Flags fly over crosses at a makeshift memorial near the scene of a mass shooting at a shopping complex, Aug. 6, 2019, in El Paso, Texas. (AP)
The first retail shooting of the modern era took place in 1966 at a salon on a beauty school campus in Mesa, Arizona.
The shooter opened fire on a group of cosmetology students, and a customer and her children, killing five people, including a toddler.
Mass shootings are defined by the Congressional Research Service as having four or more victims.
The attack was considered the first copycat mass shooting in the country, with the perpetrator seeking fame and appearing to emulate the massacre at the University of Texas, which took place three months earlier and received widespread media attention.
One in five mass shooters (22%) studied other mass shooters, according to The Violence Project, leading to a contagion effect in which one shooting can influence the next.
Shootings at retail establishments have taken place in every decade since the 1960s, but have increased in recent years.
Half of the retail shootings between 1966 and 2019 have occurred in the past 15 years, with venues, including a mall in Salt Lake City, Utah, a car wash in in Saltlick Township, Pennsylvania, and a gas station in Detroit, Michigan.
The deadliest took place in 2019 at a Walmart in El Paso, Texas, near the border with Mexico. The shooter allegedly told police he was targeting Hispanics. Three Mexicans were among the 22 people killed in that attack. The shooter was charged with federal hate crimes.
Another prominent shooting took place outside a grocery store in Tucson, Arizona, in 2011. The perpetrator targeted a constituent meeting held in a supermarket parking lot attended by U.S. Congresswoman Gabrielle Giffords, who suffered a major brain injury. Six people died, and 13 others were injured.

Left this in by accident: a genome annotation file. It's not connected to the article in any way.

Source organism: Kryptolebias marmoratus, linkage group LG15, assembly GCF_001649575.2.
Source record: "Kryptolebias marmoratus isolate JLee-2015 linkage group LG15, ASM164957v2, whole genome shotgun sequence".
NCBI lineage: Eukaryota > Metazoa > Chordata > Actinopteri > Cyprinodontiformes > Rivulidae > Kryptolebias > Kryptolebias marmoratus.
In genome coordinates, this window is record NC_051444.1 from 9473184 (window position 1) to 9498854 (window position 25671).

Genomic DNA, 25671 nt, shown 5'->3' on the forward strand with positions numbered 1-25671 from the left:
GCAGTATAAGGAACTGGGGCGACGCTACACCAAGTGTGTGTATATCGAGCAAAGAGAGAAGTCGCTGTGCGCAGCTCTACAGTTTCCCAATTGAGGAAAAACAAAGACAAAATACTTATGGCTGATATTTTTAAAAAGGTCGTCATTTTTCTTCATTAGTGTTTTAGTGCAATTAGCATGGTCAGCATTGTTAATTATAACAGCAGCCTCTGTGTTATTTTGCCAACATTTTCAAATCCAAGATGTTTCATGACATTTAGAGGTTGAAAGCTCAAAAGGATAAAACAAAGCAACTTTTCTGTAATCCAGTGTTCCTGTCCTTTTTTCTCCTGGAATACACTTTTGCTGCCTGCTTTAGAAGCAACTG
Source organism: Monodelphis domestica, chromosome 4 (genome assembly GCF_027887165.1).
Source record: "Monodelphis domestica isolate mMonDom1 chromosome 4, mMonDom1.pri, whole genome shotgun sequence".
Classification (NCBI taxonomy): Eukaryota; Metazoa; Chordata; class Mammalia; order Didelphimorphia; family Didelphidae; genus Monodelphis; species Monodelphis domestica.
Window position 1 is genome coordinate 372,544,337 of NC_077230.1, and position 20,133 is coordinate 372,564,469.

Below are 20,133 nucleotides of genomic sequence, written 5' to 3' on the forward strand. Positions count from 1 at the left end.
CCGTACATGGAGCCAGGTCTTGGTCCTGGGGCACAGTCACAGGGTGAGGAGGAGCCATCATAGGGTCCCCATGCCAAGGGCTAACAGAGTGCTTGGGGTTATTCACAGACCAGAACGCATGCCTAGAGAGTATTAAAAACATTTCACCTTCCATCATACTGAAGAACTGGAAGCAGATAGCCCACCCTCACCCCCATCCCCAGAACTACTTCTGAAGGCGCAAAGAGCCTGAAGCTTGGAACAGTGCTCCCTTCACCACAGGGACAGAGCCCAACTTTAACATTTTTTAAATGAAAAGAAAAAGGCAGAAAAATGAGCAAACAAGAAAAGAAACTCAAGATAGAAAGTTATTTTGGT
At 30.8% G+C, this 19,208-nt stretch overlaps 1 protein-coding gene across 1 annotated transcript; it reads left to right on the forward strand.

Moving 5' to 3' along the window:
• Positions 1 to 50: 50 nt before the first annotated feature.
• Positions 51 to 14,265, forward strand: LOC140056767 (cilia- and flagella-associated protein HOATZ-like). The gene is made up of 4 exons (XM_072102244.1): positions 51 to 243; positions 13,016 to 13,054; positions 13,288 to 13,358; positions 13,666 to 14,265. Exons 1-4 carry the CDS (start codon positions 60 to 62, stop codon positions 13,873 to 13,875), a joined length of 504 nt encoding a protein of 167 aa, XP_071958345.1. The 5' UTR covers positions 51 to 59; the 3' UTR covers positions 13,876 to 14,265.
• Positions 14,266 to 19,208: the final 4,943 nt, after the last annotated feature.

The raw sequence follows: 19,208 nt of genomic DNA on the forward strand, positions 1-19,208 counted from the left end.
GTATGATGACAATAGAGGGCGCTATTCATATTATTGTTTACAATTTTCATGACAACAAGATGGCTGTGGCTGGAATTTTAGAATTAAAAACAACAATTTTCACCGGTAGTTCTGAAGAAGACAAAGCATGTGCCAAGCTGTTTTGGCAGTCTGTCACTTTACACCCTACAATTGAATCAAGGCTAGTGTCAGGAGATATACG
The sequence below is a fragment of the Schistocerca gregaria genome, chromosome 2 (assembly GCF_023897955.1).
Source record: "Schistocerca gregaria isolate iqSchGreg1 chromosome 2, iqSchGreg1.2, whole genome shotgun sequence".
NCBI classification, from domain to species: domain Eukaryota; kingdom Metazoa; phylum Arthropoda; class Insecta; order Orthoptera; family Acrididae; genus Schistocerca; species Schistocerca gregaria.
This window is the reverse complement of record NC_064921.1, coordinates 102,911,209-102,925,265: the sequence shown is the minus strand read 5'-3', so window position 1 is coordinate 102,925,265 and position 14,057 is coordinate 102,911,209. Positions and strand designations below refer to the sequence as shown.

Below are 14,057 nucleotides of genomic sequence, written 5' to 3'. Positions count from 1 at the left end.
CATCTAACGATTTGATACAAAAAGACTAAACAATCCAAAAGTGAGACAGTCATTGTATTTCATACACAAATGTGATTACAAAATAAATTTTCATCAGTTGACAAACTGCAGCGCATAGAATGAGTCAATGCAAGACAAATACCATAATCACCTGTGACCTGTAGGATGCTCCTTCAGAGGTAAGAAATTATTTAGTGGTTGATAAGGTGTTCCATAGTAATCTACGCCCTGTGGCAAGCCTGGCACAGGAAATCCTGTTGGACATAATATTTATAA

Circles scaled according to the number of fatalities.
Jillian Peterson, Ph.D., and James Densley, Ph.D., built a new database of mass shooters that they hope will inform future research and policy decisions about how to effectively prevent and respond to mass shootings.
For their study, they used the Congressional Research Service’s definition of a mass shooting:
“a multiple homicide incident in which four or more victims are murdered with firearms — not including the offender(s) — within one event, and at least some of the murders occurred in a public location or locations in close geographical proximity (e.g., a workplace, school, restaurant, or other public settings), and the murders are not attributable to any other underlying criminal activity or commonplace circumstance (armed robbery, criminal competition, insurance fraud, argument, or romantic triangle).”
All shooters have either been charged, convicted or killed at the scene.
In two years, the team collected more than 100 pieces of information on each of 171 mass shooters, resulting in The Violence Project Database of Mass Shootings in the United States, 1966-2019.
They compiled details on hundreds of factors, including age, race, gender, nationality, sexual orientation, religion, education, relationship status, number of children, employment type and status, military service and branch, criminal, violence and abuse history, gang and terrorist affiliation, bullying, home environment and trauma.
What emerged were fleshed-out profiles and motivations of individual shooters, whose crimes can potentially influence current and future policy and prevention.
While there is no single profile of a mass shooter, there are several similar characteristics of shooters who commit crimes at a retail establishment.